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January 15, 2022 3 min read
Here is a review from Shawn - an oud lover (for the full review, click here)
"When smelled from the bottle, you don't really even know what to expect, but once this oil hits the skin, it is pure bliss."
It sounds like, at first, Shawn smells the Oud Oil from the bottle, and then he applies the oud on his skin and smells it. After that, he compared his smelling experience with the oud oil on his skin and in the bottle. It looks like the oud smells better on his skin.
Take a guess
Here is the answer
Because of the surface tension, water striders can float and "walk" on the water surface.
To me, this force is impressive.
The below iron paper clip has a higher density than water. Therefore it sinks underwater.
But there is a force that can make this iron paper clip float. This force is known as Surface Tension.
The higher the Surface tension of a liquid, the less likely its evaporation rate will be.
And if the liquid evaporates slowly, you will smell less. If the liquid evaporates quickly, you will sense more. That is why alcohol-based perfume smell stronger and generally have a more significant impact when you first spray it
Smelling from the bottle is very different from smelling it from your skin for the same reason.
Agarwood (Oud) oil is an essential oil or a co2 extract oil. Oud oil is liquid, and all liquid has surface tension.
This surface tension will inhibit the evaporation of Agarwood (Oud) aroma.
When you smell oud oil in a bottle, you only smell part of the scent profile of that oud.
The surface tension holds the aroma (scent molecules)—this force "traps" most of the divine smell inside the bottle. However, there will be a few compounds escaping out of the bottle. Therefore, when you smell directly from the bottle, you only smell a few aroma compounds. The rest are kept under the surface tension, waiting for you to discover.
What happens when you use the glass dipper to dip the oil from the bottle to your wrist?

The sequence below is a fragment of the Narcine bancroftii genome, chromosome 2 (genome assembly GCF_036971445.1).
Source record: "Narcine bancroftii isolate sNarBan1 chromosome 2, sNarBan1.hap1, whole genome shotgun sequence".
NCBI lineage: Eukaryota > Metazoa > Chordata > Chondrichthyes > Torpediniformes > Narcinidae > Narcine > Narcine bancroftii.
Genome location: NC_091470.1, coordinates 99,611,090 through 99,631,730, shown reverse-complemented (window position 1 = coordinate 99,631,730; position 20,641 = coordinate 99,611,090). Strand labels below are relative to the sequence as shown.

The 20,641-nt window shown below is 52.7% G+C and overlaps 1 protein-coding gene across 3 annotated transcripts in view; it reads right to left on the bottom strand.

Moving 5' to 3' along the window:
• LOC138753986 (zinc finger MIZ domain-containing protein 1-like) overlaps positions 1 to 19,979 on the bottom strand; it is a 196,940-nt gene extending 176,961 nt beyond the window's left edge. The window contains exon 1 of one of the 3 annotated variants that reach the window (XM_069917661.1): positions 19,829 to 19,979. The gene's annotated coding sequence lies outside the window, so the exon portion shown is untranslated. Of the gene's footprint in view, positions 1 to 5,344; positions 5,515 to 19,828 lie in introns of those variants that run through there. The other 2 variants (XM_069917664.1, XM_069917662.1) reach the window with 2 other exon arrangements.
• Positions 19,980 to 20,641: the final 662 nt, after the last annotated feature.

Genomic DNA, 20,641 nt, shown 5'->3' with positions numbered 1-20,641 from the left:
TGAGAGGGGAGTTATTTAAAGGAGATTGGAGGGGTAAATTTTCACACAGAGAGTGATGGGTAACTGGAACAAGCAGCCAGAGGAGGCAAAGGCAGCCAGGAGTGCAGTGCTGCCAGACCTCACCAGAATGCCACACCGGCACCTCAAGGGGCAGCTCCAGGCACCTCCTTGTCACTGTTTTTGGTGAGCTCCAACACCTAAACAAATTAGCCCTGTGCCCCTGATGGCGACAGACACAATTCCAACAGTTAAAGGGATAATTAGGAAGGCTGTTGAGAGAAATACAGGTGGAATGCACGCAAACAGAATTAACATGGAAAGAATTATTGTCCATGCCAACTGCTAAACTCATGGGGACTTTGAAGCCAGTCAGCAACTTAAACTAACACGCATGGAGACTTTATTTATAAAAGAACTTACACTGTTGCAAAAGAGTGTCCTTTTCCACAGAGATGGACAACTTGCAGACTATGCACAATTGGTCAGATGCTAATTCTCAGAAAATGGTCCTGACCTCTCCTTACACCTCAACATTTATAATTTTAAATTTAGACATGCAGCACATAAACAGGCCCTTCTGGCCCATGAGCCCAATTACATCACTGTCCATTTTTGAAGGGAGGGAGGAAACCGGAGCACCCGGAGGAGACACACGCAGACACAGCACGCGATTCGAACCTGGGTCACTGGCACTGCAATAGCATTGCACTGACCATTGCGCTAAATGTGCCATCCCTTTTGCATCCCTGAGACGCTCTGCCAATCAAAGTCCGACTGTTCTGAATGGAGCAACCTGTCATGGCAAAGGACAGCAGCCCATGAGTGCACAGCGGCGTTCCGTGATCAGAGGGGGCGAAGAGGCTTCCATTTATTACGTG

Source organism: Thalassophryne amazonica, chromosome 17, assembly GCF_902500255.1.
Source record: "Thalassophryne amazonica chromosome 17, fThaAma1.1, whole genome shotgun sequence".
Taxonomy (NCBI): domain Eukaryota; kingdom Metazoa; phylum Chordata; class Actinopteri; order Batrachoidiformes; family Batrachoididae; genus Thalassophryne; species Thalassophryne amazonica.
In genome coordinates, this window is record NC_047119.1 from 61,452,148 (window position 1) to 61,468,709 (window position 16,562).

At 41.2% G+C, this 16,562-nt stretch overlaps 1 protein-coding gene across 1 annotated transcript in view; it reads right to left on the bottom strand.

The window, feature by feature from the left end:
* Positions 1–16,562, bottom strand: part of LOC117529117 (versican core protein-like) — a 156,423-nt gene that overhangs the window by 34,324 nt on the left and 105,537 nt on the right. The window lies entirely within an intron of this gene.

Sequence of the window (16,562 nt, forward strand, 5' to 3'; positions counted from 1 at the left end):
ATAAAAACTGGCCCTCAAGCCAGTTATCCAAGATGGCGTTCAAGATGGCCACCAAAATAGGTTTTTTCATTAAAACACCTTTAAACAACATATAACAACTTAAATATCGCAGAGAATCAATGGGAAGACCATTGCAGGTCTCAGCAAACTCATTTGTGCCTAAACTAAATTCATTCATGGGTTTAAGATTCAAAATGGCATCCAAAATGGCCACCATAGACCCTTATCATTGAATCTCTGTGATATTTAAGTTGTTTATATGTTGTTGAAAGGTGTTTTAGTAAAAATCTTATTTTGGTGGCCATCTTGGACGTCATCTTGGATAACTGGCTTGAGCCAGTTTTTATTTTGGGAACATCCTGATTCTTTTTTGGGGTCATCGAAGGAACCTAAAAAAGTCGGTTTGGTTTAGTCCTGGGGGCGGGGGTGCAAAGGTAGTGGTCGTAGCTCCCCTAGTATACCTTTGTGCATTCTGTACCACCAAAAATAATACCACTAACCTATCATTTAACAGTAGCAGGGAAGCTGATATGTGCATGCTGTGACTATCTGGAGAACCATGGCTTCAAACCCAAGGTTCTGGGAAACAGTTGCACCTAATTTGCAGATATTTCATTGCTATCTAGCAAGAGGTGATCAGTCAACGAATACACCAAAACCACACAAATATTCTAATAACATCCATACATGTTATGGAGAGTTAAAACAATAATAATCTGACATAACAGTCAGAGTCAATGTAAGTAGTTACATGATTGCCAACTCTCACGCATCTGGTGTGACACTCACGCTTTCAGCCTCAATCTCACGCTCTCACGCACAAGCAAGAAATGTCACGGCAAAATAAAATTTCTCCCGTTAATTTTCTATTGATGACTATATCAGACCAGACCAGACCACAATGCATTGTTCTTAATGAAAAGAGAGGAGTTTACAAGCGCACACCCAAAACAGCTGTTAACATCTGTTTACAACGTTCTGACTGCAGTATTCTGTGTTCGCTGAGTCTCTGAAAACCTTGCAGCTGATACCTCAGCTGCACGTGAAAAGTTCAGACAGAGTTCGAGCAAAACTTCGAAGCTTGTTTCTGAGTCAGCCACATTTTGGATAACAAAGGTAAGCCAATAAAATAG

When you dab, dab, dab the oil on your skin, you break the oil surface tension. Now, bring your wrist close to your nose and smell it.
How do you feel?
Isn’t the oil smell richer on your wrist than in the bottle?
Many people have a habit of rubbing the oil quickly. This action creates a friction force. Friction will create heat. The hotter the temperature, the quicker the oil evaporates. Some highly volatile aroma molecules will evaporate faster than others. Therefore, If you rub your wrist quickly, you may miss the aroma of these fast evaporate scent molecules. Besides, by rubbing the oil, you are "spreading" it in a greater area, making it evaporate even faster. At the same time, you are also "mixing" the oud oil with sebum- your own body oil. As a result, the oud oil aroma will be slightly changed.
However, there will be minimum heat as long as you do not do it violently or quickly. And when there is low heat, there are fewer changes.
However, as long as you do not do it violently or quickly, there will be minimum heat. And when there is low heat, there is less changes.
Personally, I find that rubbing the oud oil on your wrist is acceptable as long as you do it slowly.
Use your index finger to do the sliding action from left to right, pause for 1 second, and move back to the left.
Do this action between 3 to 5 intervals to release the oud aroma.
When you are dabbing oud oil on your skin, you are breaking the surface tension of the oud oil without heat.
Dabbing is vertical action: moving up and down while rubbing is horizontal action (sliding left and right)
Dabbing will spread less area of oud oil on the skin than rubbing. It means your body produced- sebum will mix less in dabbing than rubbing.
But the difference is slight, so if you are not so picky, both methods are suitable. Either way, you will experience different layers of scents.
By the way, this method is excellent to apply perfume and attar oil too.
I hope you find this article interesting.
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